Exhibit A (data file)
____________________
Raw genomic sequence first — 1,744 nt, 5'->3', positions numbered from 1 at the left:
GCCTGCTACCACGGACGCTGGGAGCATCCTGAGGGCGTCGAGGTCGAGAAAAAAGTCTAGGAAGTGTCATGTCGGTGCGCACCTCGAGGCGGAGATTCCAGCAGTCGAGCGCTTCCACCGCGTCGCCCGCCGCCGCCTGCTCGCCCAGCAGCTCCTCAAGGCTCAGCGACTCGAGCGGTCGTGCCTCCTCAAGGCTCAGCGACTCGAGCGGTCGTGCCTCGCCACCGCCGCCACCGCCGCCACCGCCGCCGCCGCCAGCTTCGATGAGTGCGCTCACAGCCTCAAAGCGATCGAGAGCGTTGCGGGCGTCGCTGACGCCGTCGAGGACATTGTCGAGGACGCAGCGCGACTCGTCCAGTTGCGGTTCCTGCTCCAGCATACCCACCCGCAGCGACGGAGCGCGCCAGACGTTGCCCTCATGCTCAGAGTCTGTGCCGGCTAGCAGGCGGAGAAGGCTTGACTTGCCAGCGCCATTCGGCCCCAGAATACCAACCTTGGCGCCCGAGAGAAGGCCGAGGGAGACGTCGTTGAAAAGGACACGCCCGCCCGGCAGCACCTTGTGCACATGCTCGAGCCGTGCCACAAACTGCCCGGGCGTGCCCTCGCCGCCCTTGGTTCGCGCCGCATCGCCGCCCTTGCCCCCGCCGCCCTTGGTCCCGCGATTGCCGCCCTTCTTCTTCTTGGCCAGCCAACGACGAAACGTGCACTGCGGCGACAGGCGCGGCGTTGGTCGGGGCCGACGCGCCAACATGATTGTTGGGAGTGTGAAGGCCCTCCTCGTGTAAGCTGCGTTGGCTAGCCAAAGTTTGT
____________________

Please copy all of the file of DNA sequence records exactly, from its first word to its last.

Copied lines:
Raw genomic sequence first — 1,744 nt, 5'->3', positions numbered from 1 at the left:
GCCTGCTACCACGGACGCTGGGAGCATCCTGAGGGCGTCGAGGTCGAGAAAAAAGTCTAGGAAGTGTCATGTCGGTGCGCACCTCGAGGCGGAGATTCCAGCAGTCGAGCGCTTCCACCGCGTCGCCCGCCGCCGCCTGCTCGCCCAGCAGCTCCTCAAGGCTCAGCGACTCGAGCGGTCGTGCCTCCTCAAGGCTCAGCGACTCGAGCGGTCGTGCCTCGCCACCGCCGCCACCGCCGCCACCGCCGCCGCCGCCAGCTTCGATGAGTGCGCTCACAGCCTCAAAGCGATCGAGAGCGTTGCGGGCGTCGCTGACGCCGTCGAGGACATTGTCGAGGACGCAGCGCGACTCGTCCAGTTGCGGTTCCTGCTCCAGCATACCCACCCGCAGCGACGGAGCGCGCCAGACGTTGCCCTCATGCTCAGAGTCTGTGCCGGCTAGCAGGCGGAGAAGGCTTGACTTGCCAGCGCCATTCGGCCCCAGAATACCAACCTTGGCGCCCGAGAGAAGGCCGAGGGAGACGTCGTTGAAAAGGACACGCCCGCCCGGCAGCACCTTGTGCACATGCTCGAGCCGTGCCACAAACTGCCCGGGCGTGCCCTCGCCGCCCTTGGTTCGCGCCGCATCGCCGCCCTTGCCCCCGCCGCCCTTGGTCCCGCGATTGCCGCCCTTCTTCTTCTTGGCCAGCCAACGACGAAACGTGCACTGCGGCGACAGGCGCGGCGTTGGTCGGGGCCGACGCGCCAACATGATTGTTGGGAGTGTGAAGGCCCTCCTCGTGTAAGCTGCGTTGGCTAGCCAAAGTTTGT